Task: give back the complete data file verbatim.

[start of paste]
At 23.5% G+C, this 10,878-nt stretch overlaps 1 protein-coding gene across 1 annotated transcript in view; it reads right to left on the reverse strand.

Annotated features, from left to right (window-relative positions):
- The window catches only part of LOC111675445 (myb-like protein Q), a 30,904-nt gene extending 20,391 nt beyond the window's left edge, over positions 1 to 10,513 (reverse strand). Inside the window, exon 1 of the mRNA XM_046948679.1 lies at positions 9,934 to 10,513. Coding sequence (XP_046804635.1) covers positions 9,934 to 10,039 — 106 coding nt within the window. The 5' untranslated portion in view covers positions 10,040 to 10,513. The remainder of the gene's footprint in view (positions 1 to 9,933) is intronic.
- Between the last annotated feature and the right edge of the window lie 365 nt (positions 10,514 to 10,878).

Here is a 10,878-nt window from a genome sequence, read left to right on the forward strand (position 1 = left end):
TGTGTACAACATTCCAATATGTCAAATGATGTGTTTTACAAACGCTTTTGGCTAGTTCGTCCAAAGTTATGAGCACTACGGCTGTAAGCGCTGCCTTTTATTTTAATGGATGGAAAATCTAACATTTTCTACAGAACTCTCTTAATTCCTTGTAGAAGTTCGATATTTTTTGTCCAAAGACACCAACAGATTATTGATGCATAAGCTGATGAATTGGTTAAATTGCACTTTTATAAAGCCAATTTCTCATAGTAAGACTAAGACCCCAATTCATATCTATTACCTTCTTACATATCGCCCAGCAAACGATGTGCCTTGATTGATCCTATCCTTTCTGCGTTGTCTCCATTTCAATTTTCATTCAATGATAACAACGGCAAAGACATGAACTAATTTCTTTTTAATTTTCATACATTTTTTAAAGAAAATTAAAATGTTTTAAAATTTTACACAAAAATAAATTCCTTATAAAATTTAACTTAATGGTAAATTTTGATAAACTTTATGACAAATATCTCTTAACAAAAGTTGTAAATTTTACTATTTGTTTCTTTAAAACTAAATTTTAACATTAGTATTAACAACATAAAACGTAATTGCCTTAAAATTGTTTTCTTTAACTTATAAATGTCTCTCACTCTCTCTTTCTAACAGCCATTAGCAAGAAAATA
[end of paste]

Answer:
At 23.5% G+C, this 10,878-nt stretch overlaps 1 protein-coding gene across 1 annotated transcript in view; it reads right to left on the reverse strand.

Annotated features, from left to right (window-relative positions):
- The window catches only part of LOC111675445 (myb-like protein Q), a 30,904-nt gene extending 20,391 nt beyond the window's left edge, over positions 1 to 10,513 (reverse strand). Inside the window, exon 1 of the mRNA XM_046948679.1 lies at positions 9,934 to 10,513. Coding sequence (XP_046804635.1) covers positions 9,934 to 10,039 — 106 coding nt within the window. The 5' untranslated portion in view covers positions 10,040 to 10,513. The remainder of the gene's footprint in view (positions 1 to 9,933) is intronic.
- Between the last annotated feature and the right edge of the window lie 365 nt (positions 10,514 to 10,878).

Here is a 10,878-nt window from a genome sequence, read left to right on the forward strand (position 1 = left end):
TGTGTACAACATTCCAATATGTCAAATGATGTGTTTTACAAACGCTTTTGGCTAGTTCGTCCAAAGTTATGAGCACTACGGCTGTAAGCGCTGCCTTTTATTTTAATGGATGGAAAATCTAACATTTTCTACAGAACTCTCTTAATTCCTTGTAGAAGTTCGATATTTTTTGTCCAAAGACACCAACAGATTATTGATGCATAAGCTGATGAATTGGTTAAATTGCACTTTTATAAAGCCAATTTCTCATAGTAAGACTAAGACCCCAATTCATATCTATTACCTTCTTACATATCGCCCAGCAAACGATGTGCCTTGATTGATCCTATCCTTTCTGCGTTGTCTCCATTTCAATTTTCATTCAATGATAACAACGGCAAAGACATGAACTAATTTCTTTTTAATTTTCATACATTTTTTAAAGAAAATTAAAATGTTTTAAAATTTTACACAAAAATAAATTCCTTATAAAATTTAACTTAATGGTAAATTTTGATAAACTTTATGACAAATATCTCTTAACAAAAGTTGTAAATTTTACTATTTGTTTCTTTAAAACTAAATTTTAACATTAGTATTAACAACATAAAACGTAATTGCCTTAAAATTGTTTTCTTTAACTTATAAATGTCTCTCACTCTCTCTTTCTAACAGCCATTAGCAAGAAAATA